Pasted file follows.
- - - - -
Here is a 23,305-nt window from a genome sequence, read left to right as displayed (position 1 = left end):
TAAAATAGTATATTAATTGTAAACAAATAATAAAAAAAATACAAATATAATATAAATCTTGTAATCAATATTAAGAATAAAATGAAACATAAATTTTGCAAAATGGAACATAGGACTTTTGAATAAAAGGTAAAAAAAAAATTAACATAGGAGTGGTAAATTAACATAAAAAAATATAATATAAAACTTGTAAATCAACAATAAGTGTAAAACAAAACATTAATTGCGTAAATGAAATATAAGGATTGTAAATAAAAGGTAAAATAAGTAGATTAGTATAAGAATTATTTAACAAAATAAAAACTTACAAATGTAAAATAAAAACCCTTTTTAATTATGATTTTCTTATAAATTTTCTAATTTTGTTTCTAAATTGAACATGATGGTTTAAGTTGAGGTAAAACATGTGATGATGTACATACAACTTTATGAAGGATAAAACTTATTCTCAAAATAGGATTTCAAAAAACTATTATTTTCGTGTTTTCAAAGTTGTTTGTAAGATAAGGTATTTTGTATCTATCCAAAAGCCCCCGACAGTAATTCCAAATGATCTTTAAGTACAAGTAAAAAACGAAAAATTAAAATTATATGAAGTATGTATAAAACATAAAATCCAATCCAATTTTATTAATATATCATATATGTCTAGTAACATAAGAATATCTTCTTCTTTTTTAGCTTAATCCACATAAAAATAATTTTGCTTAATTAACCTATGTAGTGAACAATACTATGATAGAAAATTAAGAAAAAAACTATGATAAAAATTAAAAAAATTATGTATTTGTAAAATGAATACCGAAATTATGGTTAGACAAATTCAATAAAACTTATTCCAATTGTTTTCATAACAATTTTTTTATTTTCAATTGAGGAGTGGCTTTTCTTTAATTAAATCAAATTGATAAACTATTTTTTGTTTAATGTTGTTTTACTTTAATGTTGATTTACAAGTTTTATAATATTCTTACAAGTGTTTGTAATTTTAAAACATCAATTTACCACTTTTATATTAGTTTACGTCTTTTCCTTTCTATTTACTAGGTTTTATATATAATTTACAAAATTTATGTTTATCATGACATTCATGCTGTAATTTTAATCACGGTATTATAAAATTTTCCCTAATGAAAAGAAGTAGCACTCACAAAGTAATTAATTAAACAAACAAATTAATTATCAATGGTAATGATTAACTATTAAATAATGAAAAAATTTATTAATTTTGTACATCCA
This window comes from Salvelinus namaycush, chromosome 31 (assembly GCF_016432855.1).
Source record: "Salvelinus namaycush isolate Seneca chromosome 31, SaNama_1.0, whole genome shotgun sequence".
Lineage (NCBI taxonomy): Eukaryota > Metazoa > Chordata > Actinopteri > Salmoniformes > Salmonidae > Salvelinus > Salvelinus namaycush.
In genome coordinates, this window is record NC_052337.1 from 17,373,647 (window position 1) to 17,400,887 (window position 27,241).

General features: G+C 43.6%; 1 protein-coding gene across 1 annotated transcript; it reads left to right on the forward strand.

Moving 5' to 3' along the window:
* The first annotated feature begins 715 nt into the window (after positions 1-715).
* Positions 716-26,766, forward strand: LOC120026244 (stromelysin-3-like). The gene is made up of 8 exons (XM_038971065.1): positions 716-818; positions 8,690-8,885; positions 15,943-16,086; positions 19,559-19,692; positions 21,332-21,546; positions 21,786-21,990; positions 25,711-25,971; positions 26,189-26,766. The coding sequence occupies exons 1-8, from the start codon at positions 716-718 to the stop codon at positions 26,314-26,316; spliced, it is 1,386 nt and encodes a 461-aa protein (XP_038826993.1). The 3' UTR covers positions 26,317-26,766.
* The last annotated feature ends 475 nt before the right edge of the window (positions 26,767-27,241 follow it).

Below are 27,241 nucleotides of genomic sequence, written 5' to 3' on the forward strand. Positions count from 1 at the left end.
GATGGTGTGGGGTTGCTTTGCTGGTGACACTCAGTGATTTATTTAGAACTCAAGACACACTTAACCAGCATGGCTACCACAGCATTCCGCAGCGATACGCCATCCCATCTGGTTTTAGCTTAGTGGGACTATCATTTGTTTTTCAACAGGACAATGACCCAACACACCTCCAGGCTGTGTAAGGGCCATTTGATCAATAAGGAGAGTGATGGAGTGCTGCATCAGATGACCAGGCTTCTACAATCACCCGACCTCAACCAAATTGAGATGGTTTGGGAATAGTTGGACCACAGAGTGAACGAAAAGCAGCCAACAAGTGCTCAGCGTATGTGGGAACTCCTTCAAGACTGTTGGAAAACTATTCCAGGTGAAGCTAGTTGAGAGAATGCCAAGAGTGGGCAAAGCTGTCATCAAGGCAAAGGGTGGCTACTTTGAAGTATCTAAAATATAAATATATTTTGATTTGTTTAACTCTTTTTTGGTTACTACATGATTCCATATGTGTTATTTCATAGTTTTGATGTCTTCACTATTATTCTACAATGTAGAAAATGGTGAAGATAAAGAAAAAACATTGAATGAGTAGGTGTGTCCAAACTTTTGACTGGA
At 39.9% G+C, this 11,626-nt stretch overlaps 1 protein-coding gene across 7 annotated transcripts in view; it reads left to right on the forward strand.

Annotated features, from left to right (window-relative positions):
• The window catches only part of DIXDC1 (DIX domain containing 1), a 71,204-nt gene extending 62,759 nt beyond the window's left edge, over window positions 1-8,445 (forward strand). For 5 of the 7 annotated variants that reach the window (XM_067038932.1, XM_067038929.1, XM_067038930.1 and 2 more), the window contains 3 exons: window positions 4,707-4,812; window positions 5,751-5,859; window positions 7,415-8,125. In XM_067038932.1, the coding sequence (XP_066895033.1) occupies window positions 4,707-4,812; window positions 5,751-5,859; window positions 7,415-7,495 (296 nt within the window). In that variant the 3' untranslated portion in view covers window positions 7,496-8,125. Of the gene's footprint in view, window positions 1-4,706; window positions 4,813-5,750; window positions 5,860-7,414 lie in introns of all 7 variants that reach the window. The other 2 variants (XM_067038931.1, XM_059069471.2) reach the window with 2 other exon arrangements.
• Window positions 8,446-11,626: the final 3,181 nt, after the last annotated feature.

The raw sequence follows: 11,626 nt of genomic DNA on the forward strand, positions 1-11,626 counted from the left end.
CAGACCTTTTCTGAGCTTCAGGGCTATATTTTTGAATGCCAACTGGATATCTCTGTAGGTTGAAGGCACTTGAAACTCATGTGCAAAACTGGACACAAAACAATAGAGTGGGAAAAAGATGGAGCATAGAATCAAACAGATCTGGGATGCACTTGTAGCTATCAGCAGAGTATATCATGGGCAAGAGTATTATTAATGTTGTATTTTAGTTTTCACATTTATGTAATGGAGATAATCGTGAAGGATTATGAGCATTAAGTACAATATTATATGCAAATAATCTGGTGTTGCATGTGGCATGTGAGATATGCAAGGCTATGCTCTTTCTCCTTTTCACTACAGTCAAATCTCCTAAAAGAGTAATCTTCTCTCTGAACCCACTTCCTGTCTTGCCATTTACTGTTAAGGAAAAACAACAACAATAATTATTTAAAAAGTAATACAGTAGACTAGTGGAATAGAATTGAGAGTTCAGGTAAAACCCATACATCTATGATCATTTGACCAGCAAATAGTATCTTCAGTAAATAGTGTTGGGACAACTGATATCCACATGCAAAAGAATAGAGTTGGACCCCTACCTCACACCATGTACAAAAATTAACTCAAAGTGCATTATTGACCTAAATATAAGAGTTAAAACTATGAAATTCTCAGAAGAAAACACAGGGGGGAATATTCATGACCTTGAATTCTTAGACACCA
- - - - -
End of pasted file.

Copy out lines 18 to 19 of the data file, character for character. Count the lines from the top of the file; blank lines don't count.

The raw sequence follows: 11,626 nt of genomic DNA on the forward strand, positions 1-11,626 counted from the left end.
CAGACCTTTTCTGAGCTTCAGGGCTATATTTTTGAATGCCAACTGGATATCTCTGTAGGTTGAAGGCACTTGAAACTCATGTGCAAAACTGGACACAAAACAATAGAGTGGGAAAAAGATGGAGCATAGAATCAAACAGATCTGGGATGCACTTGTAGCTATCAGCAGAGTATATCATGGGCAAGAGTATTATTAATGTTGTATTTTAGTTTTCACATTTATGTAATGGAGATAATCGTGAAGGATTATGAGCATTAAGTACAATATTATATGCAAATAATCTGGTGTTGCATGTGGCATGTGAGATATGCAAGGCTATGCTCTTTCTCCTTTTCACTACAGTCAAATCTCCTAAAAGAGTAATCTTCTCTCTGAACCCACTTCCTGTCTTGCCATTTACTGTTAAGGAAAAACAACAACAATAATTATTTAAAAAGTAATACAGTAGACTAGTGGAATAGAATTGAGAGTTCAGGTAAAACCCATACATCTATGATCATTTGACCAGCAAATAGTATCTTCAGTAAATAGTGTTGGGACAACTGATATCCACATGCAAAAGAATAGAGTTGGACCCCTACCTCACACCATGTACAAAAATTAACTCAAAGTGCATTATTGACCTAAATATAAGAGTTAAAACTATGAAATTCTCAGAAGAAAACACAGGGGGGAATATTCATGACCTTGAATTCTTAGACACCA